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The Informed Parent

Once The Game Begins, You Can’t Change The Rules

by John H. Samson, M.D., F.A.A.P.
Published on Feb. 12, 2001
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We, as a country, have just experienced the truth in this title statement! The fiasco of Florida’s presidential vote tabulation was a prime example of common events that take place within families. Rules are established and announced to the children. Frequently there are partisans within the family structure. Instead of democrats and republicans it becomes mom and dad. Each has his own idea of important family rules of conduct. The result becomes two sets of family “laws” with each party inconsistently enforcing them.

The child begins to play one force against the other. In so doing, it is the child who maintains control and does whatever he or she wants. The parents are forced into adversative roles, each trying to maintain control of their particular agenda.

Jimmy knows his mother does not allow TV during evening homework time. Nevertheless, he wants to watch Monday Night Football. Past experience has taught this teenage politician that Dad will allow him to watch the game. Cleverly he waits until Dad gets home. Then he wanders into the TV room, sits down and begins to enjoy the game. Mom enters the room and immediately chastises Jimmy for breaking HER rule. Dad jumps to his son’s defense. An argument ensues, leaving the boy free to watch TV.

When the rule was originally established Dad had agreed to it. But now, since it conflicted with his wishes, the rule was changed.

“Big deal”, you say. “It’s only a TV show and one that is not bad for the boy to see.” That’s correct. But the more important concept of one set of rules equally enforced by both parents is at stake. It would have been smarter to make Monday Night Football exempt from the TV code. This would have been clear and enforceable.

This type of small time manipulation is educating Jimmy in the craft of “divide and conquer my parents”. It is guaranteed that he will use it in the future with issues both moral and ethical in nature. More importantly the message becomes clear that he can manipulate all rules to fit his desires.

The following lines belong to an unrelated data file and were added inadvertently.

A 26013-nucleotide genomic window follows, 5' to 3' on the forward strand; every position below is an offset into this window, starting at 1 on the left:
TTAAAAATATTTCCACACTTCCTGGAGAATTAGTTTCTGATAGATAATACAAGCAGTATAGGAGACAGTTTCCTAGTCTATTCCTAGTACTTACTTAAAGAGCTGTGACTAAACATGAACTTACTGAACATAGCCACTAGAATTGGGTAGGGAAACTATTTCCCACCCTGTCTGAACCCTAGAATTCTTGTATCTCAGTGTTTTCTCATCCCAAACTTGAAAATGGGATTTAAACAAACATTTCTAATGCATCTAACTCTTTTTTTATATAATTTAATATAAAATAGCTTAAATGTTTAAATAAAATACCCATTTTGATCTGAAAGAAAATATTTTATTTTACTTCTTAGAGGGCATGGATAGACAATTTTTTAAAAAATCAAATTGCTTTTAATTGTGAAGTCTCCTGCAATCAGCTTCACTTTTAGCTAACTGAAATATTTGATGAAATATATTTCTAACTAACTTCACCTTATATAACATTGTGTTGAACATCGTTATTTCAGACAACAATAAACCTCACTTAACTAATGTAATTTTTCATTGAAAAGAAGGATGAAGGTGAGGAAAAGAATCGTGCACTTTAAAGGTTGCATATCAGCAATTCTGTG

It is imperative for parents to develop a set of rules both agree with, and plan to consistently enforce. They must discuss the content of the code, striving for mutual agreement. This may take time. Both parents are allowed to accept or discard each rule until a mutual agreement is met. Only then can the rules be presented, verbally or in writing, to the children. Both parents should be present. The sanction for breaking a rule must also be clearly stated.

Should a child point out a legitimate flaw in a rule the parents can reconsider IN PRIVATE. At another session the rule can be changed. It is critical that there be no argument about the change in front of the children. This would give them the false understanding that their parents disagree; therefore, a potential manipulative wedge could begin. Special exemptions may possibly occur. It should happen rarely, and must be clearly agreed upon by both parents.

Within a family, parents are the legislature, administration, enforcement agency, and the Supreme Court. Yes, this is a big responsibility. But, when a couple decides to bring children into the world this is what must be accepted. If the couple does not want this responsibility, they should not procreate. Bringing a child into your home cannot be treated with the same obligations as getting a new puppy.

The rewards of responsible parenting are life-long and invaluable. But the work of such parenting demands a bipartisan parental attitude, real love, unselfish dedication, application of common sense and a moral and ethical belief system.

Let’s not let a “Florida Fiasco” occur in your family on a regular basis. Parenting without a consistent code of conduct is neither informed nor responsible parenting.




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